The advent of mobile phones became a marvellous invention as I was suddenly able to communicate with my family via text messaging. Then this went further as the ability to access the internet at home became readily available. This meant that I could have conversations by email, although again limited to my family. It was the appearance of social networks (mainly Twitter and Facebook) and the introduction of smart phones that really had the potential to change my life. All of a sudden I was able to embrace the changing technology and use this to my advantage and communicate with the wider world. Online contact via email, tweets or Facebook posts became socially acceptable by companies and organisations and I was able to, for the first time, deal with my own affairs without relying on others. I can now make my own doctors/dentists appointments, arrange meet ups with friends, buy tickets, chat online (instead of a phone call) and resolve (many) issues myself. I also learn and absorb more facts online than I do when involved in verbal conversations, so being online can enhance education wise as well as socially.

Through Twitter and Facebook I started to explore the wider world and I was soon able to meet online other deaf users. For the first time I interacted with the deaf community regardless of whether they signed or not. Through Twitter I found that I was able to feel equal to other hearing tweeters. I don’t mention in my profile that I am deaf, merely because I don’t consider it relevant. Others don’t say in their profile that they wear glasses, or have red hair etc and I am the same with my hearing loss.

I wish to be thought of as Michelle, or that Geordie, rather than ‘that deaf girl.’ Other people prefer to state outright that they are deaf, and that is fine by me. Whatever works for them – there is no right or wrong in my view. At the same time I don’t hide it – I do tweet about deaf issues regularly and expect most of my followers probably work it out at some point!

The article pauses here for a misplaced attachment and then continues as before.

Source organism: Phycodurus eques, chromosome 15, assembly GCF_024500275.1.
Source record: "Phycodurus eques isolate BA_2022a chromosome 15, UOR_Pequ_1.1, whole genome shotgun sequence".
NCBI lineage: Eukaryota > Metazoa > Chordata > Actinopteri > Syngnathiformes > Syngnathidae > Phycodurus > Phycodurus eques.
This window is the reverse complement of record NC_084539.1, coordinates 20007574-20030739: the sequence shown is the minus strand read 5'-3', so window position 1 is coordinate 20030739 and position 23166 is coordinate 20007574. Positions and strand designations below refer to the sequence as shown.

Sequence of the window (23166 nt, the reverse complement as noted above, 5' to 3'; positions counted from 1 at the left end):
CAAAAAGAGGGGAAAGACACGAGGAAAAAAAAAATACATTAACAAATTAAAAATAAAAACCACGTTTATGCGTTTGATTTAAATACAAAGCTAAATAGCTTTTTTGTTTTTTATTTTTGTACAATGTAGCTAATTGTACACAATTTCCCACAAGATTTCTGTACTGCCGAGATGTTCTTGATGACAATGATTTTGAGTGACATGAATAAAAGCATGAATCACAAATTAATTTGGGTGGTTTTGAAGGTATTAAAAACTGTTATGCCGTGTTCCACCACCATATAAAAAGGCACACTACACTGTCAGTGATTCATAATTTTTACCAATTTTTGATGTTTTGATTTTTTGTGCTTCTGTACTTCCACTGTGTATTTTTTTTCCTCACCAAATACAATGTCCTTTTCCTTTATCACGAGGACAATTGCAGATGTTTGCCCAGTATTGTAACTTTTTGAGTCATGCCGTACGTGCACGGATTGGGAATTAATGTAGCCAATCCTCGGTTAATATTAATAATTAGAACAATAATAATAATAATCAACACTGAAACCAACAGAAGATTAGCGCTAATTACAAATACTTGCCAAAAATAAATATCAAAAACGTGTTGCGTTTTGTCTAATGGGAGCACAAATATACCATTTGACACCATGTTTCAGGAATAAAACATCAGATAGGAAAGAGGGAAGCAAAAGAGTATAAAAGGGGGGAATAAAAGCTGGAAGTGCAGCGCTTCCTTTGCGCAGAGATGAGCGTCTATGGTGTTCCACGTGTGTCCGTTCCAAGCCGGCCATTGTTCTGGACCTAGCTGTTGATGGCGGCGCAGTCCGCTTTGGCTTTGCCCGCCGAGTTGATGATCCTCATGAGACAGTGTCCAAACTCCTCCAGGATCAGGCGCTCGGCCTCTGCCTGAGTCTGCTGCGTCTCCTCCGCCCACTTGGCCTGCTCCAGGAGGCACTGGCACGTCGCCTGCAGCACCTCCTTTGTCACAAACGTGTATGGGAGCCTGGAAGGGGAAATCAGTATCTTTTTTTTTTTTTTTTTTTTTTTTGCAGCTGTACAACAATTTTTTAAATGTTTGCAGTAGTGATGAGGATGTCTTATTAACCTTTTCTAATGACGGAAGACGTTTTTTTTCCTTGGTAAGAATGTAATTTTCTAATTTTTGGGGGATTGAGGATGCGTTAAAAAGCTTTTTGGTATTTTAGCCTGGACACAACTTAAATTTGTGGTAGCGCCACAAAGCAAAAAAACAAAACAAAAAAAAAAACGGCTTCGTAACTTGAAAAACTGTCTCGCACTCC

Twitter allows me to talk to other people who share the same interests as me without being judged. One of my main interests is musical theatre and Twitter is a haven full of people with similar interests. For me Twitter goes one step further and even enables me to talk to those who actually work in the theatre profession from the ensemble right to the leading roles. The anonymity of Twitter allows me to talk to others without any pre-judgements made or misconceptions about my hearing, or entitlement to any views on music and the stage. My Facebook world has also developed as my “friends” extended from being just family to others I met through through twitter or indeed other friends.

I also use social networks to increase awareness about issues that affect the deaf community, such as subtitles in theatres, cinemas and online and this has met with some positivity. Hopefully, in my own way, I am slowly raising deaf awareness as I develop my relationships online when my followers slowly begin to realise I am deaf. As we have already been chatting, they don’t have any preconceptions that could affect the beginning of a friendship.

I now have “met” many others who have varying degrees of hearing losses, some who sign and some who don’t. For the first time I can embrace being deaf whilst living and working in the hearing world and I have been able to share my experiences and learn from others. Previously, in “real life” this didn’t happen, and so the ability to meet and communicate online has proved to be really invaluable to me in many ways. In a way you could say that I now have a deaf identity which was something I didn’t have before despite being born deaf. It has also improved my confidence in so many ways as I have tackled tasks that I would never have normally considered.

There may be times when I use my phone too much, but the advantages way outweigh this and I can honestly say that my social life is 100% better as a result of social networks and smart phones. Of course we do need to be careful on social networks as it is very easy to become a victim of trolling or bullies. But that cautiousness doesn’t need to spoil our interactivity and socialising. After all we need to sometimes exercise caution out on the street too so it is not limited to online.

Social networks have become a huge part of my life as it acts like a bridge between hearing and deaf people and allows me to participate in the wider community. As well as socially, social networks becomes my news and radio station filled with gossip and facts and allows me to learn and improve my knowledge.